The U.S. dollar index, which measures the greenback's performance against a basket of six major currencies, closed 0.23% lower before gaining upward traction during European trading hours. The greenback fell to a monthly low in yesterday's session before recovering momentum on early Thursday. This follows a strong move in U.S. Treasury yields, which rose to their highest, over 4.5%, in three weeks on the previous day, touching high levels similar to November 29th. Furthermore, the U.S. dollar weakened as US Pending Home Sales for November fell short of expectations, falling from +0.5% to -2.2% on a monthly basis, while the Good Trade Balance stood at high record deficit of $-97.8 billion, against $-83.2 billion the previous month. Elsewhere, U.S. market futures were barely changed on Thursday after the Dow and S&P 500 set new highs, 0.25% and 0.14% respectively, the day before in a lightly traded last week of 2021. Coming up, the U.S. Weekly Jobless Claims and Chicago Purchasing Managers' Index for December, expected at 205K and 62 respectively, will direct dollar prices further.
The Euro closed 0.34% higher against the U.S. dollar, although losing its momentum and extending its slide in the early hours of today. The European currency jumped to monthly highs yesterday, achieving the largest daily gains in a week, before falling back as the European trading day began. This followed the volatility in the U.S. bond market and disappointing U.S. economic data, however, rising cases of the Omicron variant globally as well as geopolitical risk between the U.S. and China weigh on risk appetite, putting pressure on the Euro. Elsewhere, on Thursday, European Central Bank (ECB) policymaker Klaas Knot stated that inflation in the Eurozone could very well remain above the central bank's 2% target in the coming years. Looking forward, traders will see wider market movements and U.S. data releases to give a fresh direction to the Euro.
The Sterling closed 0.42% higher followed by losing its pace modestly when entering Thursday's early trading session. This comes after the U.S. dollar made a strong comeback, reversing a major part of the overnight losses and bringing it back closer to the monthly low. This, together with the worsening of the COVID-19 situation in the United Kingdom, prompted some selling for the Sterling. Meanwhile, the United Kingdom reported a record 183,037 new COVID-19 cases on Wednesday, which may compel the government to impose additional restrictions if the trend continues. Additionally, traders also absorbed a faster-than-expected 1% increase in UK countrywide property prices, with the "average" housing unit reaching a record £254,822, 16% higher than pre-pandemic levels. Furthermore, the FTSE 100 index fell on Thursday after climbing 0.7% to a 22-month high on Wednesday's resumption of trade. Looking forward, traders expect broader market sentiments as well as Omicron and Brexit-related developments to provide fresh impetus to Sterling.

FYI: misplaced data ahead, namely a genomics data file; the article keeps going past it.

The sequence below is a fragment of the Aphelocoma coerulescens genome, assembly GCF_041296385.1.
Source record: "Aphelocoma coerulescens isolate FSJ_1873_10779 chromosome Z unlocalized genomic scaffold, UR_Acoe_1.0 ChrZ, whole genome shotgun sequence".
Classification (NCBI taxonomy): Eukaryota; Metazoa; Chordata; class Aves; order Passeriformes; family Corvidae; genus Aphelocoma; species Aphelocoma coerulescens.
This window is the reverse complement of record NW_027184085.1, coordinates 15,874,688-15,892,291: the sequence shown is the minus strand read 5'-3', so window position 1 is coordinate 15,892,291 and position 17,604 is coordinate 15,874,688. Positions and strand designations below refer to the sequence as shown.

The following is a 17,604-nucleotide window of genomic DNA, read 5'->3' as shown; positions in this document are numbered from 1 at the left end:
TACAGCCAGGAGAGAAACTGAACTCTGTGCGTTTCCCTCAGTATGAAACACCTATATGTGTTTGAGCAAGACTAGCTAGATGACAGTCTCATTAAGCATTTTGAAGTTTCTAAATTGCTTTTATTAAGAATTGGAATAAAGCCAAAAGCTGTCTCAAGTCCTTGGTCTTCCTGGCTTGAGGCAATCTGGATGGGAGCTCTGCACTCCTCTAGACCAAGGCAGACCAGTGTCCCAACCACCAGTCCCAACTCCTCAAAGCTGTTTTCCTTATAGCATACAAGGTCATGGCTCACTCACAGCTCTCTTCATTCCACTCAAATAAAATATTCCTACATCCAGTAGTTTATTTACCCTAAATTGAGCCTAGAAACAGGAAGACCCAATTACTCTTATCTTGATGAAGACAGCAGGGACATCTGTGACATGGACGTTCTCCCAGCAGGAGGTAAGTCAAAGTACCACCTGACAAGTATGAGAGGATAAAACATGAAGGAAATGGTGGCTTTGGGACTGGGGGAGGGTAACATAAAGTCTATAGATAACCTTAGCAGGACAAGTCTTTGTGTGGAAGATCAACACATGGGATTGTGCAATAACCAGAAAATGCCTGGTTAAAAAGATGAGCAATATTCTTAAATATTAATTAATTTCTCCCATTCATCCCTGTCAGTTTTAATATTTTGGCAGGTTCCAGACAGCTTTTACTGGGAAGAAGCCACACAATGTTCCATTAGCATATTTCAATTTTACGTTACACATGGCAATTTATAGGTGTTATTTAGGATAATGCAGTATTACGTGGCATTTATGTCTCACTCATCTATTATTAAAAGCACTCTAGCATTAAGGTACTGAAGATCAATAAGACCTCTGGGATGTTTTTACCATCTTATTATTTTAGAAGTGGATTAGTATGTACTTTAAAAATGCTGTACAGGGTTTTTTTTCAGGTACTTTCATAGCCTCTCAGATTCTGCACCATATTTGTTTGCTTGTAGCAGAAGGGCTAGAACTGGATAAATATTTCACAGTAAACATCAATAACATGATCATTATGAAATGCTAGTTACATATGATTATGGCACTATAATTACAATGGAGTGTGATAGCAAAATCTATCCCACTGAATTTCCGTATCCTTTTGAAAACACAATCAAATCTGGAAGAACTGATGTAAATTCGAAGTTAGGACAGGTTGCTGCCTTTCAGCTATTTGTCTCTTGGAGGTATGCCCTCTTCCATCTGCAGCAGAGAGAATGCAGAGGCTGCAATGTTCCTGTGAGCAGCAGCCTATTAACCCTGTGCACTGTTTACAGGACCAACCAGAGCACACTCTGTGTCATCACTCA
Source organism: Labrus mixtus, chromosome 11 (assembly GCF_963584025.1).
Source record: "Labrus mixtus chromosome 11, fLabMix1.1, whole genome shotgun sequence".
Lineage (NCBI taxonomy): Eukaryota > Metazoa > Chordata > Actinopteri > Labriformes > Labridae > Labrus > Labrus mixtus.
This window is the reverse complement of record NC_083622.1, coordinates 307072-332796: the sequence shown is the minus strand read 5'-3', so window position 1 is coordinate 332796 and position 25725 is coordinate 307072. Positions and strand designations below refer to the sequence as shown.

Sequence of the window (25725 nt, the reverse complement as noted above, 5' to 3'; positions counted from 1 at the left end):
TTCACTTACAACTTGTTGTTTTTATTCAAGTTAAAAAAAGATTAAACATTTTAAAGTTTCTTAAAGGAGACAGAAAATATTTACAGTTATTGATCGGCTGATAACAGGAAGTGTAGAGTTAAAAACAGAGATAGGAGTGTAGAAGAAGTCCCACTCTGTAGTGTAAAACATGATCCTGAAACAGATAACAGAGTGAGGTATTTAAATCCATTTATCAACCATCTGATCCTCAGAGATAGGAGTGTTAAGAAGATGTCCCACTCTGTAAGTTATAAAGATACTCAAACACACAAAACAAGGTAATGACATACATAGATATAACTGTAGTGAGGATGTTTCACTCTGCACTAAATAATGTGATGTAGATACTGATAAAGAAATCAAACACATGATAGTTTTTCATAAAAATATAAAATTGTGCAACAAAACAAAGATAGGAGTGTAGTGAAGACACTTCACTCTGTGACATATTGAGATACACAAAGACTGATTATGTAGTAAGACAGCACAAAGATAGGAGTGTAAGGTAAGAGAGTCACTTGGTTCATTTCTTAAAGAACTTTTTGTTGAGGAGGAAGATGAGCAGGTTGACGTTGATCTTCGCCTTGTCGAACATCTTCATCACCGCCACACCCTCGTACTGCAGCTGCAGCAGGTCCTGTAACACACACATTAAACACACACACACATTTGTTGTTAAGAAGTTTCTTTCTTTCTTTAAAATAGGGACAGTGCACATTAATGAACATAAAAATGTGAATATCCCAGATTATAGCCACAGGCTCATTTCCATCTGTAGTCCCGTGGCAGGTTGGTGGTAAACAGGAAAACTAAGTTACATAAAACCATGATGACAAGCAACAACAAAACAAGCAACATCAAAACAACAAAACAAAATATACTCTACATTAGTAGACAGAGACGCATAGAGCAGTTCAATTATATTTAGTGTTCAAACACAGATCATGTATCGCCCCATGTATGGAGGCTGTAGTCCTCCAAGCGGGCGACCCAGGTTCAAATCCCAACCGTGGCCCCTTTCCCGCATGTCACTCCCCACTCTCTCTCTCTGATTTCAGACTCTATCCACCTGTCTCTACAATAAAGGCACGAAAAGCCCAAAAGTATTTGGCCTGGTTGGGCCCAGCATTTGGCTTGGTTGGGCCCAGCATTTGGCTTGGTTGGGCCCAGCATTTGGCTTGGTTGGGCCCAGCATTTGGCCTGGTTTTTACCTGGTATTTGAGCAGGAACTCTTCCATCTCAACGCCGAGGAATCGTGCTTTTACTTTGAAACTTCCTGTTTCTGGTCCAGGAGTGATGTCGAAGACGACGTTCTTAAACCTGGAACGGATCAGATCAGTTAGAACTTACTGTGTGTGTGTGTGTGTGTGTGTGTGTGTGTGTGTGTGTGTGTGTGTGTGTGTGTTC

The Japanese Yen closed 0.11% lower versus the U.S. dollar and continued losing its pace when heading into Thursday's morning session. The currency plummeted to one-month lows against the US dollar, as the safe haven currency fell out of favour with investors amid improved risk appetite and hopes that the omicron variant would not derail the global economic recovery. Meanwhile, The underlying bullish sentiment in the financial markets continued undermining the safe-haven Japanese yen and acted as a tailwind for the U.S. dollar. Elsewhere, the Japanese government approved a record 107.6 trillion yen budget for fiscal year 2022 last week, with the goal of recovering from a pandemic. Economists anticipate that the Yen is likely to fall more than 10% this year as a result of divergent monetary policies, with the Bank of Japan (BoJ) maintaining ultra-loose monetary settings as other central banks switched to tightening cycles. Moving ahead, the Yen will follow broader market sentiments and U.S. data release for further price movement.